Risk of fracture after bariatric surgery in the United Kingdom: population based, retrospective cohort study.
Lalmohamed A., de Vries F., Bazelier MT., Cooper A., van Staa TP., Cooper C., Harvey NC.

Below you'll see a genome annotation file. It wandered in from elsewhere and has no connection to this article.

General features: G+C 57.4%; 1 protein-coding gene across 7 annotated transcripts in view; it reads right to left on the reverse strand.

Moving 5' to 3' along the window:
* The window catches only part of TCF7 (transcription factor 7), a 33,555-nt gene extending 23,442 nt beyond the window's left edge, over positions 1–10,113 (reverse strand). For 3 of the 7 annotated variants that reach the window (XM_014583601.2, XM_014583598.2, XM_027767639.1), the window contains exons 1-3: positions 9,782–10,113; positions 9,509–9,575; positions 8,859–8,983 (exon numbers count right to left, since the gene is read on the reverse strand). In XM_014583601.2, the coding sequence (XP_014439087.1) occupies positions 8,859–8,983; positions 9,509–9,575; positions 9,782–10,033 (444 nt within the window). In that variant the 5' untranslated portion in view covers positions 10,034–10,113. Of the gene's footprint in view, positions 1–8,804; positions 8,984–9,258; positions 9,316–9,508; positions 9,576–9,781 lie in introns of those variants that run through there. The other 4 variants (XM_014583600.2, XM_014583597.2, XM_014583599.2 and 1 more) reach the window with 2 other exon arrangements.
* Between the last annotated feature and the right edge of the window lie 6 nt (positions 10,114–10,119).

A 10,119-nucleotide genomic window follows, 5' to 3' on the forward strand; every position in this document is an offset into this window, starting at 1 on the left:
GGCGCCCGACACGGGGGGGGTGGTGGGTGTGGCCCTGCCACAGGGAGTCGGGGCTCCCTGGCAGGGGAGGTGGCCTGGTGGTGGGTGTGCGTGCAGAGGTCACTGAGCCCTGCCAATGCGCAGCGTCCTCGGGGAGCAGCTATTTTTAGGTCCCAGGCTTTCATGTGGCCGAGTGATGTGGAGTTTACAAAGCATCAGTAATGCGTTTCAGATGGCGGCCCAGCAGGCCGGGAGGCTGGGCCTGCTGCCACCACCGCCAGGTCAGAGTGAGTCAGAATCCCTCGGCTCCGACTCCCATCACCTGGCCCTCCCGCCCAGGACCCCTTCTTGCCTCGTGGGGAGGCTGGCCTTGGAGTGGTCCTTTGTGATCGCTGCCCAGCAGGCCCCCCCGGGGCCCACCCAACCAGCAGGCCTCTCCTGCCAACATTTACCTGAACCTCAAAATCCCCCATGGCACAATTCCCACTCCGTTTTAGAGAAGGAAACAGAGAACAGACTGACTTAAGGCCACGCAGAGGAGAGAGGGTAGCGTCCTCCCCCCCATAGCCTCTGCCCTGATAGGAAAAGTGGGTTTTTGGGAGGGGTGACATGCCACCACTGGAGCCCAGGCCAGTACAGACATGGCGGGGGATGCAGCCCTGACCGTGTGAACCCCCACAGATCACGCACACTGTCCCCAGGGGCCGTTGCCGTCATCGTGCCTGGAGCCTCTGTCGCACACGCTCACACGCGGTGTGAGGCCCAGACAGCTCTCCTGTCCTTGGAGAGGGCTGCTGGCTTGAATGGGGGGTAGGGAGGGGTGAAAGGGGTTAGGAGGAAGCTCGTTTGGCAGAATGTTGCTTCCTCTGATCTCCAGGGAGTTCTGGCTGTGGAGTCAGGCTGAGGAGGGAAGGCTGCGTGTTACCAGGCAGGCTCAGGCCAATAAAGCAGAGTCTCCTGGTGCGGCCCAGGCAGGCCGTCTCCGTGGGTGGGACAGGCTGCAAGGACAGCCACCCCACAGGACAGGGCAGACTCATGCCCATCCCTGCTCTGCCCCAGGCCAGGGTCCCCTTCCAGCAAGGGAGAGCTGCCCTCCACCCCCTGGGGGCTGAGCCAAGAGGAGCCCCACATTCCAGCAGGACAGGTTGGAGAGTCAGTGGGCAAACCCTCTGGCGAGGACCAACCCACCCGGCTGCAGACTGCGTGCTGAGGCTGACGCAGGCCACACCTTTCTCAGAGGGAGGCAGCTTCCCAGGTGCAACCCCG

OBJECTIVES: To estimate fracture risk in patients receiving bariatric surgery versus matched controls. DESIGN: Population based, retrospective cohort study. SETTING: Use of records from the United Kingdom General Practice Research Database, now known as the Clinical Practice Research Datalink (from January 1987 to December 2010). PARTICIPANTS: Patients with a body mass index of at least 30, with a record of bariatric surgery (n=2079), and matched controls without a record (n=10,442). Each bariatric surgery patient was matched to up to six controls by age, sex, practice, year, and body mass index. Patients were followed from the date of bariatric surgery for the occurrence of any fracture. We used time dependent Cox regression to calculate relative rates of fracture, adjusted for disease and previous drug treatment, and time-interaction terms to evaluate fracture timing patterns. MAIN OUTCOME MEASURE: Relative rates of any, osteoporotic, and non-osteoporotic fractures. RESULTS: Mean follow-up time was 2.2 years. Overall, there was no significantly increased risk of fracture in patients who underwent bariatric surgery, compared with controls (8.8 v 8.2 per 1000 person years; adjusted relative risk 0.89, 95% confidence interval 0.60 to 1.33). Bariatric surgery also did not affect risk of osteoporotic and non-osteoporotic fractures. However, we saw a trend towards an increased fracture risk after three to five years following surgery, as well as in patients who had a greater decrease in body mass index after surgery, but this was not significant. CONCLUSION: Bariatric surgery does not have a significant effect on the risk of fracture. For the first few years after surgery, these results are reassuring for patients undergoing such operations, but do not exclude a more protracted adverse influence on skeletal health in the longer term.